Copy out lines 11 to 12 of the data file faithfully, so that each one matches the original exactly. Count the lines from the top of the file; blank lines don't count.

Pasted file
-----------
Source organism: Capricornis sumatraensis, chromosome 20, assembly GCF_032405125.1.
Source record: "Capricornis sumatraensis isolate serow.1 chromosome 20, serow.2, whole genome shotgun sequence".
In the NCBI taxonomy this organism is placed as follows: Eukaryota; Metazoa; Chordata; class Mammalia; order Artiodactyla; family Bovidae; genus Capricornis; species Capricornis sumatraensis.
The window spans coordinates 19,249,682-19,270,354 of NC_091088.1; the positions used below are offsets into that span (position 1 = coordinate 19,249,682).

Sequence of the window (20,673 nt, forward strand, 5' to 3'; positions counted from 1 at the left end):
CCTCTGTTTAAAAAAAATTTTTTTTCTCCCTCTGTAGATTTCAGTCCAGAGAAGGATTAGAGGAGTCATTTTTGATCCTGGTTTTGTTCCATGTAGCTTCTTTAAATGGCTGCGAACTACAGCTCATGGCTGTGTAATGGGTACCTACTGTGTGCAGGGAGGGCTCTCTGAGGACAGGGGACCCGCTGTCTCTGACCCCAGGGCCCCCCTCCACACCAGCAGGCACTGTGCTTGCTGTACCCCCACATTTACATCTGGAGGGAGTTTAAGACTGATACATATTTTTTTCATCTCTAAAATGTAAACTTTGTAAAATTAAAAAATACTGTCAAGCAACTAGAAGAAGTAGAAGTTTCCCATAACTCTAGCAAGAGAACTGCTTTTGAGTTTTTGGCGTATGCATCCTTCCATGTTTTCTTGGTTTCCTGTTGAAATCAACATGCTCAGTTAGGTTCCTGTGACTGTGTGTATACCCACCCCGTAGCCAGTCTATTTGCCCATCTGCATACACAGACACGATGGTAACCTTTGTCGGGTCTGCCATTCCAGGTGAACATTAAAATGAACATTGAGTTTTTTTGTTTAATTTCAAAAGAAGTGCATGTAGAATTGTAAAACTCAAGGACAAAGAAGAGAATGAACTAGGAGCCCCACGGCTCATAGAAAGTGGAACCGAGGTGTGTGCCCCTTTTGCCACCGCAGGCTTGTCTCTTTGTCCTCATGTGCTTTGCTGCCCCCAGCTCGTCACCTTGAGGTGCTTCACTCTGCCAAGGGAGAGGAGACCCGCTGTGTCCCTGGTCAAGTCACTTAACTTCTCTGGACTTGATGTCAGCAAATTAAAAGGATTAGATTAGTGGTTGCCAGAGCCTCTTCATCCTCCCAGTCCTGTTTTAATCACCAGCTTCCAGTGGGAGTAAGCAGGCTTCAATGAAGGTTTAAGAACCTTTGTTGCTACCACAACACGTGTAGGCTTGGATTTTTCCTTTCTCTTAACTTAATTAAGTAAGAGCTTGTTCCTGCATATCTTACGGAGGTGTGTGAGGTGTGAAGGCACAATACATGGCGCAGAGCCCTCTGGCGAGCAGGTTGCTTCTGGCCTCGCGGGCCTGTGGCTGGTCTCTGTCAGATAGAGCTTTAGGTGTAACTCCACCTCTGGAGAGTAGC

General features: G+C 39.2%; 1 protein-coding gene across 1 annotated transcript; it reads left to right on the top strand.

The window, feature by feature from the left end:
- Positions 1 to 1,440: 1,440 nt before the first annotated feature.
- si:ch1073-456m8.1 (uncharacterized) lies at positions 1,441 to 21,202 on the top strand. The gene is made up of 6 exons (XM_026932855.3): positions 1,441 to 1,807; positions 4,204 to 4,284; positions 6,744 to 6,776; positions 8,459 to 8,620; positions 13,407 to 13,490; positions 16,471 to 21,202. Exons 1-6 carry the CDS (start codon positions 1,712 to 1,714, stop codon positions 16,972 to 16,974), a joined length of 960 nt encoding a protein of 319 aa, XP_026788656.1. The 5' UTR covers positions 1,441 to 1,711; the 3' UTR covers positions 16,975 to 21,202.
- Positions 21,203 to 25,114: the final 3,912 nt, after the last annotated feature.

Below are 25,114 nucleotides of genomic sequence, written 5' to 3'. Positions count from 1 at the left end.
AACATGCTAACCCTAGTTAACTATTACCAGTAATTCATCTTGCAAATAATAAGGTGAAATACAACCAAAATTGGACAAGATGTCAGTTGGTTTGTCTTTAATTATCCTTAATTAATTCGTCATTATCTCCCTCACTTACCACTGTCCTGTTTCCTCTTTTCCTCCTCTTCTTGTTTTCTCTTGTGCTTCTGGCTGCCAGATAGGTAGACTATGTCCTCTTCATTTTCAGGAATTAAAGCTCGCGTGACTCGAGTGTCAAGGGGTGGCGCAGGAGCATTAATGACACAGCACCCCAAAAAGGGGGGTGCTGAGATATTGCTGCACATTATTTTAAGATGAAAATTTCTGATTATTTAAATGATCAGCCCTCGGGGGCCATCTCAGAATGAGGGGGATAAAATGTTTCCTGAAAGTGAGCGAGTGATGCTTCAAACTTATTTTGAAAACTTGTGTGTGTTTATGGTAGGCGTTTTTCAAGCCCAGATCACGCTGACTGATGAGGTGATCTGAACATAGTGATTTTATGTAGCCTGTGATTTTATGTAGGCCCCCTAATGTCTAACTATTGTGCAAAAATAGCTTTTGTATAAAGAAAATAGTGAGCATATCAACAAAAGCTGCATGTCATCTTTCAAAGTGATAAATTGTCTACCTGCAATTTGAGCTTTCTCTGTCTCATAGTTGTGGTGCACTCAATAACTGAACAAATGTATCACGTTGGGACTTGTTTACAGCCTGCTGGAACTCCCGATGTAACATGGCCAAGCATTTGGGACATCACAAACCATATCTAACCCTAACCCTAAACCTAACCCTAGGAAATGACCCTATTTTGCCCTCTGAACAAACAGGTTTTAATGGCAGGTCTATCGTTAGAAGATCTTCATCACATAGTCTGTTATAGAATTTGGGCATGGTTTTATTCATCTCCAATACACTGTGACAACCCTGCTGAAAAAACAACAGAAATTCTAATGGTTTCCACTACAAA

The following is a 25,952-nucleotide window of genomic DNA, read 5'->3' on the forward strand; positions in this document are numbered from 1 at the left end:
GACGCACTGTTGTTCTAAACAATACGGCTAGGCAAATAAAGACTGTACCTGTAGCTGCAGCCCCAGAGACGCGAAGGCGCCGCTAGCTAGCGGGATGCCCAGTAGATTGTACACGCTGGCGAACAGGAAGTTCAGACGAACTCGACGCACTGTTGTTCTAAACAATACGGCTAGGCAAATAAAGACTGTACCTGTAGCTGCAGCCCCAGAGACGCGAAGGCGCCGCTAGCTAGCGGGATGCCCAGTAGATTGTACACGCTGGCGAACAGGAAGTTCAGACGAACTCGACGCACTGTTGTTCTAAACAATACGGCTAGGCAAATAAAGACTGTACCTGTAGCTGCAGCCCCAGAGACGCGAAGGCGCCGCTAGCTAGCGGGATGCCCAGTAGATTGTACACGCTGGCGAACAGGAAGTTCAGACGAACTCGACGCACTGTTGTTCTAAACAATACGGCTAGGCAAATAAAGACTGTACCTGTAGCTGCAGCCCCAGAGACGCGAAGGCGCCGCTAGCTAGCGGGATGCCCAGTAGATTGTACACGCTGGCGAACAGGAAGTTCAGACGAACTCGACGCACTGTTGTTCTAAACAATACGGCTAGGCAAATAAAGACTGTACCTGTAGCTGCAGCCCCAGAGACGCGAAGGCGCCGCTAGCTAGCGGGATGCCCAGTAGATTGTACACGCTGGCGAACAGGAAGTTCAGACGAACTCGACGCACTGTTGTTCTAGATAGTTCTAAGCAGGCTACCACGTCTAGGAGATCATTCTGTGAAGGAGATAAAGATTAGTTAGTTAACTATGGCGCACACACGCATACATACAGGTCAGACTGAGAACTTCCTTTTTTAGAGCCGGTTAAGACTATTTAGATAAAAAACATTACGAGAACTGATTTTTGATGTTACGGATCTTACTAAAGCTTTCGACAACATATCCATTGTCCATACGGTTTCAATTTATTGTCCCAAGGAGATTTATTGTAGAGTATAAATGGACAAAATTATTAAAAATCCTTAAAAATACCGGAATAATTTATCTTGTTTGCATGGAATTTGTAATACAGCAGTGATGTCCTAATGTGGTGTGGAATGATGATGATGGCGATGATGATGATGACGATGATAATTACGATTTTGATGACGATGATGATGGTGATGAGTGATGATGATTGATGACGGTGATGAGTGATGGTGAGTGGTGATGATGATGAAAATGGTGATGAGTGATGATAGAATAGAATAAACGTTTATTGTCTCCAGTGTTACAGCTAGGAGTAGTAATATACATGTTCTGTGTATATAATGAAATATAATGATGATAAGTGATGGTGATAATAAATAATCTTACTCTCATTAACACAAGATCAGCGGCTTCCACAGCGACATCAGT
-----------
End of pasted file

- Positions 21,203 to 25,114: the final 3,912 nt, after the last annotated feature.

Below are 25,114 nucleotides of genomic sequence, written 5' to 3'. Positions count from 1 at the left end.